It is also important platform for intersex people to call for an end to surgeries, medical and psychological pathologising of intersex people, trying to coerce them to become “normal”.
Most of all it is about accepting intersex people as who they are, not as who others think they should be.
From an LGBTI perspective the community should be standing united demanding social justice for intersex people and an end to misgendering.
Intersex people have as many gender identities as non-affected people; most being quite content to identify as men and women. Nevertheless it is an important part of intersex advocacy to counter the insistence by some to misgender intersex people.
Some intersex people do not like being gendered at all.
This is why it is important to have Intersex Awareness Day; intersex people should be embraced as who they are rather than treating them as they are some descriptive illustration of a non-binary gender identity.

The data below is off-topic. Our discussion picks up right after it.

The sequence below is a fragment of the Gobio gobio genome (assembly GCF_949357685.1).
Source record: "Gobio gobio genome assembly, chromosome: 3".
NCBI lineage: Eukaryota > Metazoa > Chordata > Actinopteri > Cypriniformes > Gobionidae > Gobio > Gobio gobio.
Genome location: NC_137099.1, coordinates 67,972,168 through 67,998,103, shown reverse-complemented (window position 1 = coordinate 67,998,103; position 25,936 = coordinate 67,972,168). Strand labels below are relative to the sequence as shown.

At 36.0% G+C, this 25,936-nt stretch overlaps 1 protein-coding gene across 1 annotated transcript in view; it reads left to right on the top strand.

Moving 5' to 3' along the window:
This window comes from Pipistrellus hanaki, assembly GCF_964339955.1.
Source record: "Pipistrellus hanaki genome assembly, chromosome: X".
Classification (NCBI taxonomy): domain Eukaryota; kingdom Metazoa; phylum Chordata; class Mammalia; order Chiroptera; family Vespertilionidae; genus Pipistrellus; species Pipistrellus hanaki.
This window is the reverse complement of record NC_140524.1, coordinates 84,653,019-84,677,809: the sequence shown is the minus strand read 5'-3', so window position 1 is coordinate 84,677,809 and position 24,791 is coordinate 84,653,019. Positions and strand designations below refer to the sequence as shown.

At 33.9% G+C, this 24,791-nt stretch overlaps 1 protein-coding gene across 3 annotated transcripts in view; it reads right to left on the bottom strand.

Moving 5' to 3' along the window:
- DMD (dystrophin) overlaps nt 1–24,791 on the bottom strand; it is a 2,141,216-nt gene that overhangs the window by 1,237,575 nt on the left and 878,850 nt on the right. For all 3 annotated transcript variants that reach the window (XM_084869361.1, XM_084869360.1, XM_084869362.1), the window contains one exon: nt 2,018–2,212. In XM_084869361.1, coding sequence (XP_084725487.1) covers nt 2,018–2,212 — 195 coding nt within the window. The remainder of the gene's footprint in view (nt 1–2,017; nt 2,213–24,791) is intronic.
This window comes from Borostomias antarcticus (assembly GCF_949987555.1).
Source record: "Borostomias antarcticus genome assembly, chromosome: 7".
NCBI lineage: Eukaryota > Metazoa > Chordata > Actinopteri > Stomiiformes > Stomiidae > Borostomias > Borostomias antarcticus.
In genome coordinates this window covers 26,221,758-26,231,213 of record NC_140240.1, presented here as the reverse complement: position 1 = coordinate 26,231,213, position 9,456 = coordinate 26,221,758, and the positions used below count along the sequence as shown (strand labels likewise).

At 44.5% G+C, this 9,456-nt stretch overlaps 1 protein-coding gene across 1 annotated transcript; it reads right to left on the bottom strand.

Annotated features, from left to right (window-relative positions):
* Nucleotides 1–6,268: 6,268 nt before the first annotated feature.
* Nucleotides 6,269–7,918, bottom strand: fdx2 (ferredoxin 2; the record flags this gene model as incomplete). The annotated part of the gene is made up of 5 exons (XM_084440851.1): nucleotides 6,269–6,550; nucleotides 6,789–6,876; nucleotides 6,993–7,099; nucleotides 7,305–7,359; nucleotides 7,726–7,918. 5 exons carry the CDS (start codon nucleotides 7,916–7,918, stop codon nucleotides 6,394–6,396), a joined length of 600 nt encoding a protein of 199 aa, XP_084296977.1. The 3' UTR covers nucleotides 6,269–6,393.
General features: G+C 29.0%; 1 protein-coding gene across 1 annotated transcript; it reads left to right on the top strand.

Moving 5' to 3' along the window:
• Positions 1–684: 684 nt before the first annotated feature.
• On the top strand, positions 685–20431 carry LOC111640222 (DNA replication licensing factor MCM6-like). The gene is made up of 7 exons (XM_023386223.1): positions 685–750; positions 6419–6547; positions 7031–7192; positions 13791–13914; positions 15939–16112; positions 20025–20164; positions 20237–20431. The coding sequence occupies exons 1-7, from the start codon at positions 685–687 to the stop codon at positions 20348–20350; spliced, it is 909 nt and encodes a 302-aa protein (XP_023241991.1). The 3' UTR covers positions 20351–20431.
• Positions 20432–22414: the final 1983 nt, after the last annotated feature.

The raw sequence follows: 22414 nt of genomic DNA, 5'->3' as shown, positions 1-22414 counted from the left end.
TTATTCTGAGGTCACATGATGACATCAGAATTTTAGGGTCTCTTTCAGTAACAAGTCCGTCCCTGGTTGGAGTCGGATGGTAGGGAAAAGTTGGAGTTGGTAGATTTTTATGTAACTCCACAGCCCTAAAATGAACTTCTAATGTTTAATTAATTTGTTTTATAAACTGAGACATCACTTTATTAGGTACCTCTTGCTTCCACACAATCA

Rather, intersex people should be understood in their own definitions, as Carpenter puts it: “a form of bodily diversity.”
Between 26 October and 8 November, intersex organisations try to bring attention to the challenges intersex individuals face, culminating in the Intersex Day of Remembrance on the birthday of Herculine Barbin, also sometimes known as Intersex Solidarity Day. This year the Equality Network and Scottish Transgender Alliance will host a gathering of intersex people from across the UK for the Trans & Intersex Conference of the Isles right in the middle of the Intersex Awareness Fortnight.
In Scotland, Intersex Awareness Day has been highlighted in the Scotsman, where Nathan Gale, of
The Scottish Transgender Alliance called for legislation and public attitudes to be changed to improve rights for transgender and intersex people.